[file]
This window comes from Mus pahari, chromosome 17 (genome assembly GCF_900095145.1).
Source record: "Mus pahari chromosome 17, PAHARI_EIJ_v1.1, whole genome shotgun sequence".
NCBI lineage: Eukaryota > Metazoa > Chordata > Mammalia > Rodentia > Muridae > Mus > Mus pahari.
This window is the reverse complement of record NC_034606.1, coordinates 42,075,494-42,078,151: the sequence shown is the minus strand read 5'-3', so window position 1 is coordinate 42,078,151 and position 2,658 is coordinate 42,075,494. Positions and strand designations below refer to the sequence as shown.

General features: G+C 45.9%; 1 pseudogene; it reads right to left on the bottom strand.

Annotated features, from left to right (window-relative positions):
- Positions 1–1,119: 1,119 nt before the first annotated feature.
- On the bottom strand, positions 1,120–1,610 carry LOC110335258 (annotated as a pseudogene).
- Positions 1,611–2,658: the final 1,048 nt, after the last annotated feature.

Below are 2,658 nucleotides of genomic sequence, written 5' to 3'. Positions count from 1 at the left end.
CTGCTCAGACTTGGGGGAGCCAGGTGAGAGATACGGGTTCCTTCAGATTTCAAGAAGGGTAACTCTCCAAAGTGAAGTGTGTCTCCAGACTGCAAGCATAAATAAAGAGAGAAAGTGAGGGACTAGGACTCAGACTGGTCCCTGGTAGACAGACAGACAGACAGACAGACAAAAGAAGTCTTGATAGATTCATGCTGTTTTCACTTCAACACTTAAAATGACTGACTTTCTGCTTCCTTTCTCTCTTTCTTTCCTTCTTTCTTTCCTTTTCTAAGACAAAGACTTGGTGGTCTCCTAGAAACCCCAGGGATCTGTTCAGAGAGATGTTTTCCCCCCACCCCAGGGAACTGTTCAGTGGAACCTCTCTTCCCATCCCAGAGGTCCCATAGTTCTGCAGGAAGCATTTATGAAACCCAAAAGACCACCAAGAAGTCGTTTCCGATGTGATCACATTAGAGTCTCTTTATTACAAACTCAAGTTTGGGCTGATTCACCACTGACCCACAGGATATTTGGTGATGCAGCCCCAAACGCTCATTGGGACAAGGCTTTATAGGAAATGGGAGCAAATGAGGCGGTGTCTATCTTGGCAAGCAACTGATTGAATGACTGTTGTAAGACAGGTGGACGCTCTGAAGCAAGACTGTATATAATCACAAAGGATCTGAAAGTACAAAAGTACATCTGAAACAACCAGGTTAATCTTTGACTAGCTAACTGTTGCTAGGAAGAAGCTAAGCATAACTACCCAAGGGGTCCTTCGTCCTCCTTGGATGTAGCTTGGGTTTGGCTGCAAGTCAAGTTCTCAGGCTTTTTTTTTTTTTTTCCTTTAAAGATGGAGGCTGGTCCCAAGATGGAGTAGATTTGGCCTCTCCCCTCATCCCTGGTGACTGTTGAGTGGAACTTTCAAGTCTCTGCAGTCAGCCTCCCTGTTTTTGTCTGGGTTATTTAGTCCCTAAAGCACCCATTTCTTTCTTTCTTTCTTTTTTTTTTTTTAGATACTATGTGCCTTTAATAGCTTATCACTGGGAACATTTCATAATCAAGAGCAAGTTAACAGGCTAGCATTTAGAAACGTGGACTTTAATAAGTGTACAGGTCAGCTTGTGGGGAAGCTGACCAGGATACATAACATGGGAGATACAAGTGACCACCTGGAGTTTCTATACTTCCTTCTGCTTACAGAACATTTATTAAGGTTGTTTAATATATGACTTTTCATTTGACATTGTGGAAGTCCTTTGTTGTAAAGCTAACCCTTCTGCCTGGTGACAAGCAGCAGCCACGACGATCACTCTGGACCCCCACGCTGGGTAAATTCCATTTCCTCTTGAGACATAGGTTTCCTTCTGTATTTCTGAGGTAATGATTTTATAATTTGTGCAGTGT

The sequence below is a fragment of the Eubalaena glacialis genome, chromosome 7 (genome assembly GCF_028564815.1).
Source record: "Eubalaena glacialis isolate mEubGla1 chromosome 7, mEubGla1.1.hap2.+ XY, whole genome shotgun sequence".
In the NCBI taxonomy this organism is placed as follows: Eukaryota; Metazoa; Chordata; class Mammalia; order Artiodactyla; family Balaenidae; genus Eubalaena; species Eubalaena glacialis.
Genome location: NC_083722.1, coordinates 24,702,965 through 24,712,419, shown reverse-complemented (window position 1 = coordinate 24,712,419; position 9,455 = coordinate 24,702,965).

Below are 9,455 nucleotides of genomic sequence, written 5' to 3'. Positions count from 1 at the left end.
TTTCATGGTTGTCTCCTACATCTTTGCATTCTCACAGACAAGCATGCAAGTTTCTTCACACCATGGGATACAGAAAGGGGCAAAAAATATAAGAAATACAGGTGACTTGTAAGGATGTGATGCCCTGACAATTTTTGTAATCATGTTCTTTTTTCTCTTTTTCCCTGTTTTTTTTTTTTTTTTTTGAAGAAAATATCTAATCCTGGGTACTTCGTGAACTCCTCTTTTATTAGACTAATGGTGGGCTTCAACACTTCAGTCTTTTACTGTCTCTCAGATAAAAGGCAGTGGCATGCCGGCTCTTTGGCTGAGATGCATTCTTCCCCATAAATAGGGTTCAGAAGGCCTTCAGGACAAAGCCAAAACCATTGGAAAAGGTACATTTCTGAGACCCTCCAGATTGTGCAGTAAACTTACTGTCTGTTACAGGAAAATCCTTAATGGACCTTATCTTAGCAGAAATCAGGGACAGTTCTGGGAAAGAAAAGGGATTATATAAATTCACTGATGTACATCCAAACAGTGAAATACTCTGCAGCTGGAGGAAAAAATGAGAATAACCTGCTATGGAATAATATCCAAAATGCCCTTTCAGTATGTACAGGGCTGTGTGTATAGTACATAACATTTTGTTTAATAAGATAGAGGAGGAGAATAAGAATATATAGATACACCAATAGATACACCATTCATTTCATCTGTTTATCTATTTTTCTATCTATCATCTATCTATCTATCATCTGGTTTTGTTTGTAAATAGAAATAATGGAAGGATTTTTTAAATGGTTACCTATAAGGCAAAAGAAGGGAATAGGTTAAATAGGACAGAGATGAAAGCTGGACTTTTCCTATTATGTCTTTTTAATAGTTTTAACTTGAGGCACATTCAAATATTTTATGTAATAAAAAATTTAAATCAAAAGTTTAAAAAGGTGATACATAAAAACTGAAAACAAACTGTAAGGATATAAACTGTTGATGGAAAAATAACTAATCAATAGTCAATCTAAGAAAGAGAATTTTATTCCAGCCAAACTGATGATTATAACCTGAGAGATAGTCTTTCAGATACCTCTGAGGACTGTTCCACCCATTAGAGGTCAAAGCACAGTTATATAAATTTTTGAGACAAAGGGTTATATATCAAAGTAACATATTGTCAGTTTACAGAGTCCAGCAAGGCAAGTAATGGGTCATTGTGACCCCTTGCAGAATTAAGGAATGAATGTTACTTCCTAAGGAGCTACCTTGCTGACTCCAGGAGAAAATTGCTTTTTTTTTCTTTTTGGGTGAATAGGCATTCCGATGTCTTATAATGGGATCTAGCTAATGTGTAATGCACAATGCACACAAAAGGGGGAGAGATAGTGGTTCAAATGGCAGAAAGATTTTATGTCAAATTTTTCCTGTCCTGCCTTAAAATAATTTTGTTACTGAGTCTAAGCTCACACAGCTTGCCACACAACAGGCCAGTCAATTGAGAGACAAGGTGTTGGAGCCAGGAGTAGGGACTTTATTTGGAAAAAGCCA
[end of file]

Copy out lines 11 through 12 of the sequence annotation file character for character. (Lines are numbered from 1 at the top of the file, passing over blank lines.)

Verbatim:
CTGCTCAGACTTGGGGGAGCCAGGTGAGAGATACGGGTTCCTTCAGATTTCAAGAAGGGTAACTCTCCAAAGTGAAGTGTGTCTCCAGACTGCAAGCATAAATAAAGAGAGAAAGTGAGGGACTAGGACTCAGACTGGTCCCTGGTAGACAGACAGACAGACAGACAGACAAAAGAAGTCTTGATAGATTCATGCTGTTTTCACTTCAACACTTAAAATGACTGACTTTCTGCTTCCTTTCTCTCTTTCTTTCCTTCTTTCTTTCCTTTTCTAAGACAAAGACTTGGTGGTCTCCTAGAAACCCCAGGGATCTGTTCAGAGAGATGTTTTCCCCCCACCCCAGGGAACTGTTCAGTGGAACCTCTCTTCCCATCCCAGAGGTCCCATAGTTCTGCAGGAAGCATTTATGAAACCCAAAAGACCACCAAGAAGTCGTTTCCGATGTGATCACATTAGAGTCTCTTTATTACAAACTCAAGTTTGGGCTGATTCACCACTGACCCACAGGATATTTGGTGATGCAGCCCCAAACGCTCATTGGGACAAGGCTTTATAGGAAATGGGAGCAAATGAGGCGGTGTCTATCTTGGCAAGCAACTGATTGAATGACTGTTGTAAGACAGGTGGACGCTCTGAAGCAAGACTGTATATAATCACAAAGGATCTGAAAGTACAAAAGTACATCTGAAACAACCAGGTTAATCTTTGACTAGCTAACTGTTGCTAGGAAGAAGCTAAGCATAACTACCCAAGGGGTCCTTCGTCCTCCTTGGATGTAGCTTGGGTTTGGCTGCAAGTCAAGTTCTCAGGCTTTTTTTTTTTTTTTCCTTTAAAGATGGAGGCTGGTCCCAAGATGGAGTAGATTTGGCCTCTCCCCTCATCCCTGGTGACTGTTGAGTGGAACTTTCAAGTCTCTGCAGTCAGCCTCCCTGTTTTTGTCTGGGTTATTTAGTCCCTAAAGCACCCATTTCTTTCTTTCTTTCTTTTTTTTTTTTTAGATACTATGTGCCTTTAATAGCTTATCACTGGGAACATTTCATAATCAAGAGCAAGTTAACAGGCTAGCATTTAGAAACGTGGACTTTAATAAGTGTACAGGTCAGCTTGTGGGGAAGCTGACCAGGATACATAACATGGGAGATACAAGTGACCACCTGGAGTTTCTATACTTCCTTCTGCTTACAGAACATTTATTAAGGTTGTTTAATATATGACTTTTCATTTGACATTGTGGAAGTCCTTTGTTGTAAAGCTAACCCTTCTGCCTGGTGACAAGCAGCAGCCACGACGATCACTCTGGACCCCCACGCTGGGTAAATTCCATTTCCTCTTGAGACATAGGTTTCCTTCTGTATTTCTGAGGTAATGATTTTATAATTTGTGCAGTGT

The sequence below is a fragment of the Eubalaena glacialis genome, chromosome 7 (genome assembly GCF_028564815.1).